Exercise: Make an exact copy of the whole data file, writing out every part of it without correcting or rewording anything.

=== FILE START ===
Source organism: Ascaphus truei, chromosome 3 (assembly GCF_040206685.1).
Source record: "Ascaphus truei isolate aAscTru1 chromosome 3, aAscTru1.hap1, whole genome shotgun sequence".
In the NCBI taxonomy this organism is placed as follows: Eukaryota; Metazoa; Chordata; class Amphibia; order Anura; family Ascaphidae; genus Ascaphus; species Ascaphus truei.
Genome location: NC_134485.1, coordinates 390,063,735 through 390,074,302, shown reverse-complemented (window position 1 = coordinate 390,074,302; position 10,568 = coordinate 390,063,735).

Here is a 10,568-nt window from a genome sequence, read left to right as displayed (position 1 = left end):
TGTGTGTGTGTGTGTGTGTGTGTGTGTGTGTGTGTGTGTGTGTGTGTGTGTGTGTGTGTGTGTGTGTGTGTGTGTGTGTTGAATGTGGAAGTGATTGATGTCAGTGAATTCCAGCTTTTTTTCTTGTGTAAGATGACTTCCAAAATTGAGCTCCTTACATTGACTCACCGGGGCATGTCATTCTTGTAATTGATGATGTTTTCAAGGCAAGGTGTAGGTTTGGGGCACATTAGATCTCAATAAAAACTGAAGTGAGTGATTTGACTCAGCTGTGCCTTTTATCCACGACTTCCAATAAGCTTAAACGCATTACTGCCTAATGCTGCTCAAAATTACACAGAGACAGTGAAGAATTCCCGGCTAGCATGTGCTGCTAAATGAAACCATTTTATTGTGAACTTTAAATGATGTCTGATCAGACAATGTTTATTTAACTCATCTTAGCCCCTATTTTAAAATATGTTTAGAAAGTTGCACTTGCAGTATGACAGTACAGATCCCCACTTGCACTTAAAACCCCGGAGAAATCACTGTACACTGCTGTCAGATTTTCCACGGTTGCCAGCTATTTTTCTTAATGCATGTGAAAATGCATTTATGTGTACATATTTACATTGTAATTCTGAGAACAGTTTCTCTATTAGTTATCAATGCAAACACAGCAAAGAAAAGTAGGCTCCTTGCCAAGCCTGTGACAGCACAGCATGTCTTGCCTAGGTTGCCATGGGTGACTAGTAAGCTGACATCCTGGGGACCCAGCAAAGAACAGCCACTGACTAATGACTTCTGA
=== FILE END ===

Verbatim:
Source organism: Ascaphus truei, chromosome 3 (assembly GCF_040206685.1).
Source record: "Ascaphus truei isolate aAscTru1 chromosome 3, aAscTru1.hap1, whole genome shotgun sequence".
In the NCBI taxonomy this organism is placed as follows: Eukaryota; Metazoa; Chordata; class Amphibia; order Anura; family Ascaphidae; genus Ascaphus; species Ascaphus truei.
Genome location: NC_134485.1, coordinates 390,063,735 through 390,074,302, shown reverse-complemented (window position 1 = coordinate 390,074,302; position 10,568 = coordinate 390,063,735).

Here is a 10,568-nt window from a genome sequence, read left to right as displayed (position 1 = left end):
TGTGTGTGTGTGTGTGTGTGTGTGTGTGTGTGTGTGTGTGTGTGTGTGTGTGTGTGTGTGTGTGTGTGTGTGTGTGTGTTGAATGTGGAAGTGATTGATGTCAGTGAATTCCAGCTTTTTTTCTTGTGTAAGATGACTTCCAAAATTGAGCTCCTTACATTGACTCACCGGGGCATGTCATTCTTGTAATTGATGATGTTTTCAAGGCAAGGTGTAGGTTTGGGGCACATTAGATCTCAATAAAAACTGAAGTGAGTGATTTGACTCAGCTGTGCCTTTTATCCACGACTTCCAATAAGCTTAAACGCATTACTGCCTAATGCTGCTCAAAATTACACAGAGACAGTGAAGAATTCCCGGCTAGCATGTGCTGCTAAATGAAACCATTTTATTGTGAACTTTAAATGATGTCTGATCAGACAATGTTTATTTAACTCATCTTAGCCCCTATTTTAAAATATGTTTAGAAAGTTGCACTTGCAGTATGACAGTACAGATCCCCACTTGCACTTAAAACCCCGGAGAAATCACTGTACACTGCTGTCAGATTTTCCACGGTTGCCAGCTATTTTTCTTAATGCATGTGAAAATGCATTTATGTGTACATATTTACATTGTAATTCTGAGAACAGTTTCTCTATTAGTTATCAATGCAAACACAGCAAAGAAAAGTAGGCTCCTTGCCAAGCCTGTGACAGCACAGCATGTCTTGCCTAGGTTGCCATGGGTGACTAGTAAGCTGACATCCTGGGGACCCAGCAAAGAACAGCCACTGACTAATGACTTCTGA